Document Type


Date of Award


Degree Name

Doctor of Philosophy in Biomedical Engineering - (Ph.D.)


Biomedical Engineering

First Advisor

Xiaobo Li

Second Advisor

Tara L. Alvarez

Third Advisor

Bharat Biswal

Fourth Advisor

Yiyan Liu

Fifth Advisor

Kevin Pang


Attention-deficit/hyperactivity disorder (ADHD) is one of the most prevalent neurodevelopmental disorders in children. Symptoms of childhood ADHD persist into adulthood in around 65% of patients, which elevates the risk for a number of adverse outcomes, resulting in substantial individual and societal burden. A neurodevelopmental double dissociation model is proposed based on existing studies in which the early onset of childhood ADHD is suggested to associate with dysfunctional subcortical structures that remain static throughout the lifetime; while diminution of symptoms over development could link to optimal development of prefrontal cortex. Current existing studies only assess basic measures including regional brain activation and connectivity, which have limited capacity to characterize the functional brain as a high performance parallel information processing system, the field lacks systems-level investigations of the structural and functional patterns that significantly contribute to the symptom remission and persistence in adults with childhood ADHD. Furthermore, traditional statistical methods estimate group differences only within a voxel or region of interest (ROI) at a time without having the capacity to explore how ROIs interact in linear and/or non-linear ways, as they quickly become overburdened when attempting to combine predictors and their interactions from high-dimensional imaging data set.

This dissertation is the first study to apply ensemble learning techniques (ELT) in multimodal neuroimaging features from a sample of adults with childhood ADHD and controls, who have been clinically followed up since childhood. A total of 36 adult probands who were diagnosed with ADHD combined-type during childhood and 36 matched normal controls (NCs) are involved in this dissertation research. Thirty-six adult probands are further split into 18 remitters (ADHD-R) and 18 persisters (ADHD-P) based on the symptoms in their adulthood from DSM-IV ADHD criteria. Cued attention task-based fMRI, structural MRI, and diffusion tensor imaging data from each individual are analyzed. The high-dimensional neuroimaging features, including pair-wise regional connectivity and global/nodal topological properties of the functional brain network for cue-evoked attention process, regional cortical thickness and surface area, subcortical volume, volume and fractional anisotropy of major white matter fiber tract for each subject are calculated. In addition, all the currently available optimization strategies for ensemble learning techniques (i.e., voting, bagging, boosting and stacking techniques) are tested in a pool of semi-final classification results generated by seven basic classifiers, including K-Nearest Neighbors, support vector machine (SVM), logistic regression, Naïve Bayes, linear discriminant analysis, random forest, and multilayer perceptron.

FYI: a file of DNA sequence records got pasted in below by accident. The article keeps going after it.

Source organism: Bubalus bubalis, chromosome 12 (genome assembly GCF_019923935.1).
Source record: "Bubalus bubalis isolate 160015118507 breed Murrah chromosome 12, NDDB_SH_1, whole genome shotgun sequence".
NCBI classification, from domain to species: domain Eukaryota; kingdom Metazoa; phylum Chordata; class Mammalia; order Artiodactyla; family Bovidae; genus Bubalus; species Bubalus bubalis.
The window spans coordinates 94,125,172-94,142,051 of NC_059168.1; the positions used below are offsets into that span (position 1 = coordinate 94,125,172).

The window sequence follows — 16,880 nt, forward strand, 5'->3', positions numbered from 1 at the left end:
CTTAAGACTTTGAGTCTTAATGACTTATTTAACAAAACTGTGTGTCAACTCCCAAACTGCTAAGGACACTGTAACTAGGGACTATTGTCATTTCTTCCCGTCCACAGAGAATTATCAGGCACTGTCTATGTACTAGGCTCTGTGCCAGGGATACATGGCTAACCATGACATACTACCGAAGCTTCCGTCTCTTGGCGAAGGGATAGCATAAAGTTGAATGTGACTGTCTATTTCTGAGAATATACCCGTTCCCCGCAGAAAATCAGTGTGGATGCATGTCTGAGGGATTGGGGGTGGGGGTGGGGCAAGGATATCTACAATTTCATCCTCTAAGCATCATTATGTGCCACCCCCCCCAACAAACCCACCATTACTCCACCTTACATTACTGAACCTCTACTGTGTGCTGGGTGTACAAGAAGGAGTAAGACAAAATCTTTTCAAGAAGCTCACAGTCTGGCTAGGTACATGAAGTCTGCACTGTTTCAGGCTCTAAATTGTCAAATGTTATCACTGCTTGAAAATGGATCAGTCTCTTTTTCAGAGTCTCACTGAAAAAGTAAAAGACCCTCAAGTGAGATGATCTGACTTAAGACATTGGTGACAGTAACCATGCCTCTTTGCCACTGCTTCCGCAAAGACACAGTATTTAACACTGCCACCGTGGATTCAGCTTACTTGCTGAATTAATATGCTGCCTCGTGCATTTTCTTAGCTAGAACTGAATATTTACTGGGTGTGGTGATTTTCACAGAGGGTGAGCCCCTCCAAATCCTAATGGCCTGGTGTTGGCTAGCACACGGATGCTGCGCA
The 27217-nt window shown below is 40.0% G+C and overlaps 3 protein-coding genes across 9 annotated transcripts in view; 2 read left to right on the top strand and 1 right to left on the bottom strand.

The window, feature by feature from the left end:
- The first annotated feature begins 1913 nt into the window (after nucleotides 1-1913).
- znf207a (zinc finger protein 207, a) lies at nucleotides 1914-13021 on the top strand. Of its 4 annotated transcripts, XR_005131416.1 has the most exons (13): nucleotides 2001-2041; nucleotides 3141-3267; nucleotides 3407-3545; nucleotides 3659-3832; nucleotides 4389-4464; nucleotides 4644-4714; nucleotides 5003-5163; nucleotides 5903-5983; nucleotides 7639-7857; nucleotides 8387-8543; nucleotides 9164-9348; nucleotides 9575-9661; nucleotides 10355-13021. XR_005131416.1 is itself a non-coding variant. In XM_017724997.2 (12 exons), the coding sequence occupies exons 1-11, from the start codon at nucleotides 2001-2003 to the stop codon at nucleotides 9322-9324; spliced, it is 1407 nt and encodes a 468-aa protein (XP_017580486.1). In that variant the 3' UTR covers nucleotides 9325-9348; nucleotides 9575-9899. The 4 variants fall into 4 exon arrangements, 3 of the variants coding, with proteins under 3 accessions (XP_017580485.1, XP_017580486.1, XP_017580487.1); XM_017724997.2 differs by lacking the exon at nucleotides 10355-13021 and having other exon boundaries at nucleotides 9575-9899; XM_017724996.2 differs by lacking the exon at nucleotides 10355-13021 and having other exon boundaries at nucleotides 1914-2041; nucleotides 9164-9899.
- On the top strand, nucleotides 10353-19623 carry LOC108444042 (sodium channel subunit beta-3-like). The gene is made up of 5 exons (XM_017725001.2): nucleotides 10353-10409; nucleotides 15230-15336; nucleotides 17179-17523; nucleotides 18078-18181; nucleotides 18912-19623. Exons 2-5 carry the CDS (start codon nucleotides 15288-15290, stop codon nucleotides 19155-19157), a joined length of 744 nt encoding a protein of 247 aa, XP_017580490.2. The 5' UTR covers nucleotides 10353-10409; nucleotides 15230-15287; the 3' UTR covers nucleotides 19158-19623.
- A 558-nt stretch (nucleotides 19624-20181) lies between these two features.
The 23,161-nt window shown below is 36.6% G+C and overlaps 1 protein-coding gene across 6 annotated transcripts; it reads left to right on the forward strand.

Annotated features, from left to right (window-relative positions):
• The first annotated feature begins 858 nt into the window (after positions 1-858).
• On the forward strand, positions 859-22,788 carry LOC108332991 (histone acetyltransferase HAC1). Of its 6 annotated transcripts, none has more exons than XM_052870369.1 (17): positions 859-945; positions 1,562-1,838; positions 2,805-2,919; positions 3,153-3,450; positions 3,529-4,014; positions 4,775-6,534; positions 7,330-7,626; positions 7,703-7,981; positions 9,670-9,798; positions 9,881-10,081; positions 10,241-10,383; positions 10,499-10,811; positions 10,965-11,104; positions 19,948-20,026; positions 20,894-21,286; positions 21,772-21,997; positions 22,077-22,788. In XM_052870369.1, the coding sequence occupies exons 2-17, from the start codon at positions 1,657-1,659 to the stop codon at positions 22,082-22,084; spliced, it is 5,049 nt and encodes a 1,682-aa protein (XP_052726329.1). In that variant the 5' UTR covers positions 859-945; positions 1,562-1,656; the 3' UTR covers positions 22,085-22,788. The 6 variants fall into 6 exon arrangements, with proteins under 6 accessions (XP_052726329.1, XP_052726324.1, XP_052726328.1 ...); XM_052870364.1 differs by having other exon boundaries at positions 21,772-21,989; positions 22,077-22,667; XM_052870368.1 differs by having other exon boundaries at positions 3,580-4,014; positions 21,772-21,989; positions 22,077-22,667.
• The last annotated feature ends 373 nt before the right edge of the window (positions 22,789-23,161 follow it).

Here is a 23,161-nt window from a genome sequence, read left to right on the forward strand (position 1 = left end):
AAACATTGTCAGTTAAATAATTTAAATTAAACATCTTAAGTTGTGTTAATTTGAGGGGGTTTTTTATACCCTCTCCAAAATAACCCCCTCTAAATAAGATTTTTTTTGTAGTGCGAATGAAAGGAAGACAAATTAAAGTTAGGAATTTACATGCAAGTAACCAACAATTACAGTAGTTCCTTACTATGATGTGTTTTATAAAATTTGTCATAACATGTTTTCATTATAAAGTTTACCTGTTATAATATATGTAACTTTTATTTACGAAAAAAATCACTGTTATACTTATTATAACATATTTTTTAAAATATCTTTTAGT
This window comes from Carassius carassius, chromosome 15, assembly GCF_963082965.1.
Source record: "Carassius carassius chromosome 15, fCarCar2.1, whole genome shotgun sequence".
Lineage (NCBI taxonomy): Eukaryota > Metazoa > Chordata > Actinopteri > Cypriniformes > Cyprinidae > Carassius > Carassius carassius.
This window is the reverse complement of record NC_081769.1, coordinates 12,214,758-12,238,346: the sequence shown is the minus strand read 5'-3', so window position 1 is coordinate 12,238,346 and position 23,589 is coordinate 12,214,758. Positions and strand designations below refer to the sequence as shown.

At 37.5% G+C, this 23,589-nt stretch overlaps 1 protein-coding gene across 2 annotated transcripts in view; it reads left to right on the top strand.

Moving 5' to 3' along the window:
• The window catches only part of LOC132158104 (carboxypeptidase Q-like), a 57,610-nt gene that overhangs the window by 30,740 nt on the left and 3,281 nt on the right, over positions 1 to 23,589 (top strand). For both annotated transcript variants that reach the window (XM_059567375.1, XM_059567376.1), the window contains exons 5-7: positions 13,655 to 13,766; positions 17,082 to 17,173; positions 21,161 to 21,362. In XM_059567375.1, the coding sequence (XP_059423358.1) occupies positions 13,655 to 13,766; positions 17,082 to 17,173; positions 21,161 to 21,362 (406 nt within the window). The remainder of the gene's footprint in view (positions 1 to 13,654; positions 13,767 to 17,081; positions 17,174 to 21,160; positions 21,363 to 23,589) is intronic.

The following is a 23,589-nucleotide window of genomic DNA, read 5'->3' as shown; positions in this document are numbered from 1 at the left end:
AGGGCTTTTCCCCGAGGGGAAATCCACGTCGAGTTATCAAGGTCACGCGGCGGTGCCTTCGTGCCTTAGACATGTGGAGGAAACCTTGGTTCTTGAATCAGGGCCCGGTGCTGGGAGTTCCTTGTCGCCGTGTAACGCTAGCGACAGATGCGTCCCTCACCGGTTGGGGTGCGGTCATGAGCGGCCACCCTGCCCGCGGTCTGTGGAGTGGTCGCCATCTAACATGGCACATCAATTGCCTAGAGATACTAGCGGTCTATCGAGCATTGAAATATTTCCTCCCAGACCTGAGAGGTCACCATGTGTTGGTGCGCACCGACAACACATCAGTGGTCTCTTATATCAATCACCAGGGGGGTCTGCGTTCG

As hypothesized, results indicate that the features of nodal efficiency in right inferior frontal gyrus, right middle frontal (MFG)-inferior parietal (IPL) functional connectivity, and right amygdala volume significantly contributed to accurate discrimination between ADHD probands and controls; higher nodal efficiency of right MFG greatly contributed to inattentive and hyperactive/impulsive symptom remission, while higher right MFG-IPL functional connectivity strongly linked to symptom persistence in adults with childhood ADHD. The utilization of ELTs indicates that the bagging-based ELT with the base model of SVM achieves the best results, with the most significant improvement of the area under the receiver of operating characteristic curve (0.89 for ADHD probands vs. NCs, and 0.9 for ADHD-P vs. ADHD-R). The outcomes of this dissertation research have considerable value for the development of novel interventions that target mechanisms associated with recovery.



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